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Robinson v. Houston County

United States District Court, M.D. Alabama, Southern Division

June 9, 2015

KELVIN ROBINSON, Plaintiff,
v.
HOUSTON COUNTY, et al., Defendants.

ORDER and RECOMMENDATION OF THE MAGISTRATE JUDGE

SUSAN RUSS WALKER, Chief Magistrate Judge.

By order entered on June 3, 2015, the District Judge has referred this case to the undersigned for action or recommendation on all pretrial matters. (Doc. # 3). Plaintiff Kelvin Robinson, proceeding pro se, has filed a motion for leave to proceed in forma pauperis in this action (Doc. # 2). Upon consideration of the motion, it is

ORDERED that the motion is GRANTED.

However, upon review of the complaint, the court concludes that dismissal of plaintiff's claims pursuant to 28 U.S.C. § 1915(e)(2)(B) is appropriate as to two of the named defendants and, further, that abstention is appropriate as to other claims.[1] Thus, it is further

ORDERED that service of process is STAYED pending further order of the court.

DISCUSSION

Plaintiff Kelvin Robinson commenced a civil rights action in this court on June 2, 2015, against Houston County, Officer J. Arnette, and the Dothan Police Department. Plaintiff's claims arise from his arrest and pat-down search on March 14, 2015, during a police officer's traffic stop of plaintiff's brother. (Doc. # 1). Plaintiff's demand for relief states only, "Motion to Suppress." ( Id., ¶ 6).

Because it appeared from the complaint that the incident at issue had given rise to state court criminal proceedings that might affect this court's jurisdiction under the Rooker-Feldman doctrine, the court obtained records of the Dothan municipal court proceedings arising from the incident and directed the Clerk to enter them into the record of this court. The municipal court records reveal that, on March 17, 2015, Officer J. Arnette of the Dothan Police Department filed a sworn complaint charging plaintiff with obstructing governmental operations, a Class A misdemeanor, and that plaintiff's case is set for trial on August 6, 2015.[2]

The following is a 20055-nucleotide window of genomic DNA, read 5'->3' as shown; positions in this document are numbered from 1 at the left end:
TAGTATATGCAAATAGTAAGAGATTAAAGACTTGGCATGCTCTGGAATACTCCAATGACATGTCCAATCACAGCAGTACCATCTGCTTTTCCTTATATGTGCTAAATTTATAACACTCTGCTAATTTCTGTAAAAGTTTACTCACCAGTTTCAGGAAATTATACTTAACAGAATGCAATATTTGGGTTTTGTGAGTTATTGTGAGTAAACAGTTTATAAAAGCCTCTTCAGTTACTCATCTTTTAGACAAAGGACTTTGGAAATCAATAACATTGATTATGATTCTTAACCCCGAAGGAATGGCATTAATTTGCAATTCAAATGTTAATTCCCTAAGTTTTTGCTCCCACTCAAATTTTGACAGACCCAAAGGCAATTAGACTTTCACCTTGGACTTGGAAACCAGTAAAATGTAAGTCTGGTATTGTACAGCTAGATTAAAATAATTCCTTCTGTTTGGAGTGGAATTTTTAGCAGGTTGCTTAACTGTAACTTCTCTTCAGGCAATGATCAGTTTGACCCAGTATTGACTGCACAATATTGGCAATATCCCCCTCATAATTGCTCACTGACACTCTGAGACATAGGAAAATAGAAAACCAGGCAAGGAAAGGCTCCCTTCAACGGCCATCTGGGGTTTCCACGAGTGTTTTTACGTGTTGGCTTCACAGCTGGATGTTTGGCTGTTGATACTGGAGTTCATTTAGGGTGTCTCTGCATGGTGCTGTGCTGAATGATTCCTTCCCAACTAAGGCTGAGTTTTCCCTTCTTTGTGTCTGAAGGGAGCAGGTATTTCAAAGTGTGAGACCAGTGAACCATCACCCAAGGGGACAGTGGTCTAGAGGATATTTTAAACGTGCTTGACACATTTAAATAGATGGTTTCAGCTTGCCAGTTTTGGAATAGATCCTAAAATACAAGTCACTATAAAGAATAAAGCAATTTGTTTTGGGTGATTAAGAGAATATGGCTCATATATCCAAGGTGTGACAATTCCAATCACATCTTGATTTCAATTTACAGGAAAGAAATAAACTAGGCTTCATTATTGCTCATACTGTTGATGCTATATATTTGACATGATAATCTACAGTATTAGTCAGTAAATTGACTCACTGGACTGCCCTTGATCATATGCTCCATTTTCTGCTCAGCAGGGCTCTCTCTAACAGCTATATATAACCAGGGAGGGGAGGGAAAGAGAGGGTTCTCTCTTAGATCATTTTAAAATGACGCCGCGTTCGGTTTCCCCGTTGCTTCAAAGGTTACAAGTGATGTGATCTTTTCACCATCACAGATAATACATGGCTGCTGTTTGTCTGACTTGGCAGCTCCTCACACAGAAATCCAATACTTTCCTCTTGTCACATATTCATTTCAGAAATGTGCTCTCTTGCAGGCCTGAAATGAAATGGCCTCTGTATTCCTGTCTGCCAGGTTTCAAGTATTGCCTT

In the style of his complaint, plaintiff lists "Houston Co." as a defendant, but his complaint contains no other reference to Houston County. (Doc. # 1, p. 1). Plaintiff lists only Arnette and the Dothan Police Department in the paragraph within the body of his complaint setting forth the "[n]ame and address of defendant(s), " and the address he provides is that of the Dothan Police Department. (Id. at ¶ 2; Municipal Court Complaint (complainant's address)). Plaintiff alleges that two officers were present at the scene but does not indicate that either of them were employed by Houston County. (Doc. # 1, p. 3).[3]

In assessing whether a complaint states a claim for relief, the court does not consider "allegations... that are merely legal conclusions." American Dental Ass'n v. Cigna Corp., 605 F.3d 1283, 1290 (11th Cir. 2010)(citing Ashcroft v. Iqbal, 556 U.S. 662, 678 (2009)). Instead, the court considers only the allegations of fact to determine whether the complaint includes "either direct or inferential allegations respecting all the material elements necessary to sustain a recovery under some viable legal theory." Randall v. Scott, 610 F.3d 701, 707 n. 2 (11th Cir. 2010)(internal quotation marks omitted); see Bell Atlantic Corp v. Twombly, 550 U.S. 544, 555-56 (2007). The complaint must contain allegations of fact adequate to "nudge[] the[] claim across the line from conceivable to plausible." Id. at 570. "[W]here the well-pleaded facts do not permit the court to infer more than the mere possibility of misconduct, the complaint has alleged - but it has not show[n]' - that the pleader is entitled to relief.'" Iqbal, 556 U.S. at 679 (quoting Rule 8(a)(2))(second alteration in Iqbal). Plaintiff alleges no facts to suggest that any Houston County official was involved in his arrest and, even if he had, his remaining allegations are not sufficient to support a conclusion that the county is responsible under 42 U.S.C. § 1983 for its employee's acts. See Harris v. Goderick, 2015 WL 1812769 (11th Cir. Apr. 22, 2015)("[A] county or other local government entity may not be held liable under § 1983 based solely upon respondeat superior.")(citing McDowell v. Brown, 392 F.3d 1283, 1289 (11th Cir. 2004)). Thus, plaintiff's complaint fails to state a plausible claim for relief against Houston County.